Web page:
On April 3, 2014, two conservation groups, Center for Biological Diversity and the Alameda Creek Alliance, announced the acquisition of a 79 acres (32 ha) land parcel known as "Eddie's Flat, adjacent to the western boundary of Brushy Peak Regional Preserve.
Public safety and support organization
East Bay Lifeguards can work at eleven different facilities.
Full Time Aquatic Employees
|Under general direction, this position administers the District’s extensive aquatics program, which includes the lifeguard service and aquatic recreation programs. Assures that the highest quality of lifeguard services is provided at the District’s guarded beaches and swim facilities. Develops in-house training and recruitment programs to maintain adequate staffing of qualified and certified seasonal lifeguards. Determines staffing levels and adjusts the workforce size and work schedules to assure park visitors the safest possible aquatic recreation. Provides Emergency Medical Services and infection control training to appropriate District staff.|
.Oversee 11 open water, lagoons, and pools within Alameda and Contra Costa counties.
The Aquatic Manager reports back to the Chief the East Bay Regional Park District Fire Department.
To Assist in planning, developing, conducting and overseeing a wide range of lifeguard training, including emergency medical services, water safety, and lifeguard operations. To development and administration of aquatic recreation programs and promotional efforts. The job also entails supervising and evaluating aquatic programs staff.
The Program Lieutenant reports to the North Captain.
|Current Position Holder||Rank|
(Reports to Chief of the Regional Parks Fire Department)
(Reports to Aquatic Manager)
(Reports to Aquatic Manager)
(Reports to South Aquatic Supervisor)
(Reports to North Aquatic Supervisor)
(Reports to North Aquatic Supervisor)
- "Profile". East Bay Regional Park District. 2015. Retrieved 2015-01-30.
- "History". East Bay Regional Park District. 2012. Retrieved 2012-12-31.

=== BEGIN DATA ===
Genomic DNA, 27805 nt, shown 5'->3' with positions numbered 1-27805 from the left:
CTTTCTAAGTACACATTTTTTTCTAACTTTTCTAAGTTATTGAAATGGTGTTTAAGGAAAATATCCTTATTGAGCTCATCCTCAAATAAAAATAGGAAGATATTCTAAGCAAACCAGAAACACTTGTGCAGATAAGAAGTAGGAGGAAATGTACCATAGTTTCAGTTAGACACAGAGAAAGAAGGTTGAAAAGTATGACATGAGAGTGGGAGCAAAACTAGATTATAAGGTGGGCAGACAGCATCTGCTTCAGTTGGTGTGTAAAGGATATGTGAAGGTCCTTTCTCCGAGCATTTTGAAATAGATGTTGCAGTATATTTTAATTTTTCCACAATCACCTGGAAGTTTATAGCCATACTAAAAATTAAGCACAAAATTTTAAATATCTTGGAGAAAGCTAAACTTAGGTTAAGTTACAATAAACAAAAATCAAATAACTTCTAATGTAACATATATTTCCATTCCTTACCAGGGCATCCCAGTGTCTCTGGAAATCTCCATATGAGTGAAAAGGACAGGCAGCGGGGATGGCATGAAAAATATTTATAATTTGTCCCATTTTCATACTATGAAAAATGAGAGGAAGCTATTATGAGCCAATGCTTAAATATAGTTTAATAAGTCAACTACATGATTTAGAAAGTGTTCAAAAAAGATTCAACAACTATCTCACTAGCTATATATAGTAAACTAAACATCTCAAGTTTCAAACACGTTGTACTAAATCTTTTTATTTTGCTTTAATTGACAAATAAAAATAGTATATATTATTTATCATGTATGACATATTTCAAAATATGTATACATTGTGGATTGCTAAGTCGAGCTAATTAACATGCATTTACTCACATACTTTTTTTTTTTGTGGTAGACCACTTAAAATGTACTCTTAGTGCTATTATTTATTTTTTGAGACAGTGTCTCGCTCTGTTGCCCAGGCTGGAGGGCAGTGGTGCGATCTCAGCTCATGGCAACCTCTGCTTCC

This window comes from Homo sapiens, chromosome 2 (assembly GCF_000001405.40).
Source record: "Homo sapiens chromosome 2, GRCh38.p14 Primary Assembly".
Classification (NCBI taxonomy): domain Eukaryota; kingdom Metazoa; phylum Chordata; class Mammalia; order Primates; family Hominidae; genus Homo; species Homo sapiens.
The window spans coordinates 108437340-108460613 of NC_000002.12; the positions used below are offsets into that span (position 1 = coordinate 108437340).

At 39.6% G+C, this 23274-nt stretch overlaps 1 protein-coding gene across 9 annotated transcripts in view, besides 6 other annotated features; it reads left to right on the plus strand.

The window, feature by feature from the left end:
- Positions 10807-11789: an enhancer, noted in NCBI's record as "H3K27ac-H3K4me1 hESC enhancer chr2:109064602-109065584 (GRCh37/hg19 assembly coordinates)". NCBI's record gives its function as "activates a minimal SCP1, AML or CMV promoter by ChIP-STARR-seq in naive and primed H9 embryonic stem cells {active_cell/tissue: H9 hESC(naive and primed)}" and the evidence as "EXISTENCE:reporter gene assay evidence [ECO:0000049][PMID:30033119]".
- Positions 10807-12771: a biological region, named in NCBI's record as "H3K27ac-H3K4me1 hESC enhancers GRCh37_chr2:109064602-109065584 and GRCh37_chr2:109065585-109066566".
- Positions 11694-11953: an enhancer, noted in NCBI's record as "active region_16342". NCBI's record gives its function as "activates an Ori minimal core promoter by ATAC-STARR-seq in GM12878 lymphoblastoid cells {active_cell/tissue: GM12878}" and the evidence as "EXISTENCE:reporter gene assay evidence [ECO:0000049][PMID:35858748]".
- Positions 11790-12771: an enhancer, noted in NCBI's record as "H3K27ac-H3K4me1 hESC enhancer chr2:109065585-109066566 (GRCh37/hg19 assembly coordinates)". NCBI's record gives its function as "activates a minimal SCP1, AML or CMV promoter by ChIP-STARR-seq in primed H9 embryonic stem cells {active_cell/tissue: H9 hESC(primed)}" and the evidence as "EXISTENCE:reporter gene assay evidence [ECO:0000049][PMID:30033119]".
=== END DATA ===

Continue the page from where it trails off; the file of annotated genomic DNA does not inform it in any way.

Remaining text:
- Glen Martin (August 15, 2004). "A hard-bought swath of green Nature lovers' living legacy: Nation's largest urban park district always short of cash". San Francisco Chronicle. Archived from the original on August 5, 2011. Retrieved 2012-11-02.
- William Penn Mott, Jr. biography, California State Parks Foundation
- Burgarino, Paul. East County Times. "Ranch's future at last secure." June 20, 2013.
- Cuff, Denis. East County Times. July 15, 2016. p. B3. Accessed July 15, 2016.
- Bay Area Ridge Trail: Vargas Plateau Construction
- Guaranteed Returns Banking Land for Future Parks
- Newest gem in East Bay Regional Park system, Vargas Plateau, will be safe
- Fremont park to open next year
- Park opening is expected to be in late 2015
- New Year, New Initiatives And Partnerships
- "Planning, Trails, Development & Stewardship Workshop" (PDF). EBRPD. p. 66. Retrieved 18 May 2015.
- city of Fremont Cooperative Funding Agreement with East Bay Regional Park District, http://webcache.googleusercontent.com/search?q=cache:Lyx5aekhtxgJ:fremontcityca.iqm2.com/Citizens/FileOpen.aspx%3FType%3D30%26ID%3D2499+&cd=5&hl=en&ct=clnk&gl=us
- Alexander, Kurtis. San Francisco Chronicle. July 16, 2016. URL= http://www.sfgate.com/bayarea/article/East-Bay-s-newest-park-Vargas-Plateau-shuts-8381247.php Accessed July 16, 2016.
- Superior Court the County of Alameda, Balch and George vs. East Bay Regional Park District, No. RG16814952, Order Granting Preliminary Injunction, July 13, 2016, Accessed July 17, 2016
- Cuff, Dennis. "Deer Valley Regional Park to add 76 acres." East Bay Times. October 2, 2016.] Accessed October 11, 2016.
- Cuff, Dennis [Contra Costa Times. "965 acres being bought for new regional park near Antioch." December 4, 2013.] Retrieved December 29, 2013
- "Park district to expand regional preserve." the press.net. January 23, 2014. Retrieved January 23, 2014.
- Jones, Carolyn. San Francisco Chronicle. "Big Tract of pristine acreage being added to East Bay hills parklands." February 17, 2014. Retrieved February 18, 2014.
- Press release by Center for Biological Diversity. April 3, 2014. Retrieved September 17, 2014.
- O'Brien, Matt; Chavez, Ray (June 13, 2014). "With summer around the corner, lifeguards prepare to save lives". Contra Costa Times News. David Rounds. Retrieved October 19, 2014.
- "Job Opportunities".